Ueno Park


Member Rating 3 out of 5 by michaelhudson on September 9, 2005

Almost everyone in Tokyo ends up at Ueno Park one time or another. Once the site of Kan‘eiji Temple, which protected the north eastern approach to Edo Castle, it was turned into a public park after most of its buildings were destroyed in battle during the Meiji Restoration and now houses six of Japan‘s best museums, its oldest zoo, a boating lake, lotus pond, and over 1,000 cherry blossom trees.

The zoo is famous for its three giant pandas and a five-storied pagoda, one of the few surviving structures from Kan‘eiji. The spacious grounds are split into two sections linked by a short monorail ride and, though cramped and dingy in a few corners, have impressive new facilities such as the Reptile House, Gorilla Forest, and a domestic petting zoo. Definitely Ueno‘s most family-friendly attraction, the zoo gets very crowded on holidays and weekends, especially around the panda enclosure.

Near the entrance to the zoo, don’t miss the approach to Toshogu Shrine, a long path lined with 50 copper lanterns, trees almost obscuring the top of the pagoda to the right, the copper, green, and deep red hall of worship straight ahead just as it was 300 years ago. Along with the tunnel of red torii gates leading down to the modest Gojo Shrine, it’s far and away my favourite place in the park.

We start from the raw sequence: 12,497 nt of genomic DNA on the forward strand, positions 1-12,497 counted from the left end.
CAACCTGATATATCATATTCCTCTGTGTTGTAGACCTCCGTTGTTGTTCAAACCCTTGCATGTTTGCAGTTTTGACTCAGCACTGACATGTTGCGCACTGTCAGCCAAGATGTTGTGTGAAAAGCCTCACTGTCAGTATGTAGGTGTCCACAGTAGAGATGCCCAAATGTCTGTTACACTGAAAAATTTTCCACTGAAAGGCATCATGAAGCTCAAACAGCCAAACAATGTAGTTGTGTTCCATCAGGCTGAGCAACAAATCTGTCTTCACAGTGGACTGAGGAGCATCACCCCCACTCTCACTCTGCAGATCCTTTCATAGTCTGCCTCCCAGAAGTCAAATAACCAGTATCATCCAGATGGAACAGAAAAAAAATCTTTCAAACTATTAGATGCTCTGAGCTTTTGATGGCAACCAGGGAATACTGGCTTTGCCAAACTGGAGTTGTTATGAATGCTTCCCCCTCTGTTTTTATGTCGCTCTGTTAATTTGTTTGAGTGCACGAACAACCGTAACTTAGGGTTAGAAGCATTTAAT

Less positively, there’s a disappointing lack of places to sit and relax unless you pay to get into the zoo or the grounds of the National Museum. Shinobazu Pond is indicative of this problem, a few scruffy benches and some food stalls on the ma-made island next to Benzaiten Temple the only places to break your walk. The park’s not even an especially nice place to walk around: the main paths are overcrowded and the trees are strung with blue tarpaulin sheets for the hundreds of homeless people who live here. Outside of cherry blossom season or the summer ice sculpture festival, the only picnickers you're likely to see are old men with cans of beer and cigarettes. Ueno is Tokyo’s best park for culture, but it's well down the list for an afternoon in the sun.

Ueno Park
5-20 Ueno Koen
Tokyo, Japan, 110-0007
+81 (3) 3828-5644

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